State property. In order to speed up the process of finding private owners for state-owned enterprises and increase budget revenues, the authorities have adopted a law on privatization, which allows the formation of pools from several privatization objects and the sale of property without an audit, inventory and assessment. One of its key benefits is the reissue of permits and licenses for the conduct of certain types of activities to the buyers until the end of their validity period, which will significantly speed up the start-up of privatized enterprises. During the war, large-scale privatization (objects worth more than UAH 250 million) is prohibited, as is the privatization of property located in or near the war zone.
The state also decided to hand over water supply and sewerage enterprises to communities free of charge if they are ready to use them for their intended purpose and not sell them into private ownership.
Digitalization. In the third quarter, Ukraine continued to move towards a “digital state” concept. The authorities decided to expand the list of services that can be obtained through the Diya app – for this purpose, the government developed a universal algorithm for providing such services. This aims to reduce the “human factor” and opportunities for corruption in the interaction of citizens with the state.
To speed up bureaucratic procedures for Ukrainians abroad, the government has identified 57 countries with which it is possible to electronically exchange documents with citizens’ personal information.
In order to ensure the protection of data on the websites of state bodies and in registers, the holders of state information resources were allowed to conclude agreements on technical administration with foreign providers of cloud services, while also obliging them to create backup copies of data on physical media to ensure their safe storage (for example, in Ukrainian embassies abroad).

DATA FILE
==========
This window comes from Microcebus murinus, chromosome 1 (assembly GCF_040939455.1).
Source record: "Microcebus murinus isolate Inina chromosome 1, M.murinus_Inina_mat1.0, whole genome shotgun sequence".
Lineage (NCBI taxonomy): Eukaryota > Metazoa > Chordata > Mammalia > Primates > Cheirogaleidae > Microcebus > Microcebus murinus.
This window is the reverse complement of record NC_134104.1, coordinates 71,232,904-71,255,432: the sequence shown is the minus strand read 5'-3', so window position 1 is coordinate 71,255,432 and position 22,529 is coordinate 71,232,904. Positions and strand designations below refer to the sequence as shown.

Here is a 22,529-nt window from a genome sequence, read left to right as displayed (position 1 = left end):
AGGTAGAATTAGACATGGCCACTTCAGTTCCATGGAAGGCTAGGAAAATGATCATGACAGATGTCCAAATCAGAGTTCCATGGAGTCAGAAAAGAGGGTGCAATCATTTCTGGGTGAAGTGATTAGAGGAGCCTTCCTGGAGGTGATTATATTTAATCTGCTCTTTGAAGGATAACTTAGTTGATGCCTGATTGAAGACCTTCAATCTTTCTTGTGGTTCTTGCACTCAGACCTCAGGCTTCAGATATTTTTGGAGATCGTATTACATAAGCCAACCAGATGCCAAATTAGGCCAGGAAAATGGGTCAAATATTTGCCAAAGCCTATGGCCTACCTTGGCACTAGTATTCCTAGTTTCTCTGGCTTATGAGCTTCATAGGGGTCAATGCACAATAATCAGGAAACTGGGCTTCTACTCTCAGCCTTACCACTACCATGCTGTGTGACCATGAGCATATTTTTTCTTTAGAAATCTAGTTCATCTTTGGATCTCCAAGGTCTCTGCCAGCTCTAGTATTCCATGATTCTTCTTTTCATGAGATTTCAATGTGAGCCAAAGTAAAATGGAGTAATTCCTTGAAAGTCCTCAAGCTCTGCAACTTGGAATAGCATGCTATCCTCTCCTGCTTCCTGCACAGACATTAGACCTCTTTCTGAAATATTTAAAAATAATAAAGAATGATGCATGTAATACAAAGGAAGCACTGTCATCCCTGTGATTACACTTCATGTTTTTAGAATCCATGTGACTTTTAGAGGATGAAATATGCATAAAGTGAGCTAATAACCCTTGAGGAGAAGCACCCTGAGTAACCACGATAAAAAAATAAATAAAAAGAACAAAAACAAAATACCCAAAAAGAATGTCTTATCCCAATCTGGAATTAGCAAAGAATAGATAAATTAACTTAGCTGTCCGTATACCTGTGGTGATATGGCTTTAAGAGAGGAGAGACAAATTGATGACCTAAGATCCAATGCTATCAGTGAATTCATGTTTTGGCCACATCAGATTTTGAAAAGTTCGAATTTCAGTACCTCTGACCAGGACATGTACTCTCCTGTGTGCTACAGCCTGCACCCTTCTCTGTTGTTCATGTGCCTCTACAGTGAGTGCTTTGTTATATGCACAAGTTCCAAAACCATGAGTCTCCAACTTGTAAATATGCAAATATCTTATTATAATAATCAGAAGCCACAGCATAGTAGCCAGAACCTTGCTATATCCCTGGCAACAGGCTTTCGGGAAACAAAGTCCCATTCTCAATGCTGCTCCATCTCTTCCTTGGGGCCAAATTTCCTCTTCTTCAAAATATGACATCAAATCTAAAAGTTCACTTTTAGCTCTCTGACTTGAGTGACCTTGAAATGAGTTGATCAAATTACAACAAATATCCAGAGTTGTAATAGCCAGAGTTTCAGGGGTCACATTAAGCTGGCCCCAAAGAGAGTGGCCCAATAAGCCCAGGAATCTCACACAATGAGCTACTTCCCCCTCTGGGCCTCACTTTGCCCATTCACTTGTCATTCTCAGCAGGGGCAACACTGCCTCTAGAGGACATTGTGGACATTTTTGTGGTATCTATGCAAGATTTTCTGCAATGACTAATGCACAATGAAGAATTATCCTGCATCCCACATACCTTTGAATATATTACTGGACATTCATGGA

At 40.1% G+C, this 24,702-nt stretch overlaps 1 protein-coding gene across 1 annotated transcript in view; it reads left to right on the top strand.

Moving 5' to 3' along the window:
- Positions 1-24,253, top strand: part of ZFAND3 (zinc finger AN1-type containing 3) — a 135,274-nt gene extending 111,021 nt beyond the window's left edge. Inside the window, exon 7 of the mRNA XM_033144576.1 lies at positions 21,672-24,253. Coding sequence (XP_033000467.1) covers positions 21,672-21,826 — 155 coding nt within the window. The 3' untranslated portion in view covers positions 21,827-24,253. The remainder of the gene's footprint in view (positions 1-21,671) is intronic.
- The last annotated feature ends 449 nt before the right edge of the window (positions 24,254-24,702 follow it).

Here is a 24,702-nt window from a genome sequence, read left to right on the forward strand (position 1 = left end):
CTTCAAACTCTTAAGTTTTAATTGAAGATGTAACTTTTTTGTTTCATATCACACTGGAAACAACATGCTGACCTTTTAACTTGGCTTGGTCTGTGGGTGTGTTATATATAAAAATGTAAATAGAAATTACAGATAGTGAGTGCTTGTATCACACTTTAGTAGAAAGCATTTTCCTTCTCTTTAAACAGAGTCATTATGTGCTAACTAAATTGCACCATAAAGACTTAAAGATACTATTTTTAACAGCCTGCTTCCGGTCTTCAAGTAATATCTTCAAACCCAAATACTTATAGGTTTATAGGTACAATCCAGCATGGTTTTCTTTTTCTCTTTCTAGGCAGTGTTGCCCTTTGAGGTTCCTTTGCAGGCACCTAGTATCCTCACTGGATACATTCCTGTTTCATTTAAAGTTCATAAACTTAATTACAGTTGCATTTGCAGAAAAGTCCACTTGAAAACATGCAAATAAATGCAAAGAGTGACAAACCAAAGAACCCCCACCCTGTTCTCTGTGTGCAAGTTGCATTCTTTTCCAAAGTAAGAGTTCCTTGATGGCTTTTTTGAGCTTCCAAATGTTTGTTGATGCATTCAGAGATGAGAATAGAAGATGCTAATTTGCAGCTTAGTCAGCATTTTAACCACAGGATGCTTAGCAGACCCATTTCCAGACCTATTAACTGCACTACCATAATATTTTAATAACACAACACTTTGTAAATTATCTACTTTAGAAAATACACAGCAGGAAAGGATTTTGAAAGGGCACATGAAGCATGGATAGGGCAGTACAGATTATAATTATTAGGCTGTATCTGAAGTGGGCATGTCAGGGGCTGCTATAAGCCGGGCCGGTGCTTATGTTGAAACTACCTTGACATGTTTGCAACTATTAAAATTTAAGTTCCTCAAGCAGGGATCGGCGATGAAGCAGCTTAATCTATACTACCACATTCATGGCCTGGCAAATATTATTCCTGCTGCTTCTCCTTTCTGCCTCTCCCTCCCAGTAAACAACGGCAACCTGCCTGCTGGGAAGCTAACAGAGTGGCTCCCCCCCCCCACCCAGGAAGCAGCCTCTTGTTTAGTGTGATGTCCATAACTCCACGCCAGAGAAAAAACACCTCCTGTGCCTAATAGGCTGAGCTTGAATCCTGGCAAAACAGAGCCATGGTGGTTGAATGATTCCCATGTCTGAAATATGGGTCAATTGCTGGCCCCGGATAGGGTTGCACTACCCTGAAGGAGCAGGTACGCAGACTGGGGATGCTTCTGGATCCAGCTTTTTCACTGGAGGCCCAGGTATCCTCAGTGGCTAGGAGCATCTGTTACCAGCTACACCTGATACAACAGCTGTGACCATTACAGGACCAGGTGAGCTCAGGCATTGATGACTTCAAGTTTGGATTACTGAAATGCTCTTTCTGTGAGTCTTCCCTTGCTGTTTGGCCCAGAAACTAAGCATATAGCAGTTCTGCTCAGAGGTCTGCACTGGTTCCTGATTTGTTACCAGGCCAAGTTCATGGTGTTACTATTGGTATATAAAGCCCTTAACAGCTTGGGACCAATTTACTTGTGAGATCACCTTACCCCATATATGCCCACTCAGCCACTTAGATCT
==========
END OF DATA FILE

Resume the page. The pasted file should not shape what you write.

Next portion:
The “cherry on top” of these reforms was the new law on official statistics, which was based on the EU framework regulations. It gives the State Statistics Service the right to receive administrative data on Ukrainians and legal entities from other authorities, which significantly reduces the reporting pressure on respondents. The law also creates prerequisites for the development of the information system of state statistics bodies and its integration with the information systems of other authorities. In addition, the law regulates the issue of access to microdata for research purposes, which has long been the focus of Ukrainian scientists and researchers.
Who is the greatest reformer?
In the third quarter of 2022, the Verkhovna Rada was the leader in adopting reforms with 23 regulations, followed by the Cabinet of Ministers with 16 initiated laws and adopted resolutions. Six reforms initiated by the President, and two important resolutions were adopted by the National Bank of Ukraine.
Source: 185 — 188 issues of the Reform Index.
In the third quarter, Ukraine demonstrated a confident desire to harmonize its legislation with European one. This is a necessary but yet insufficient step for further European integration. After all, the judicial system, which has already become all too infamous for both Ukrainian society and European diplomats, remains unreformed until now.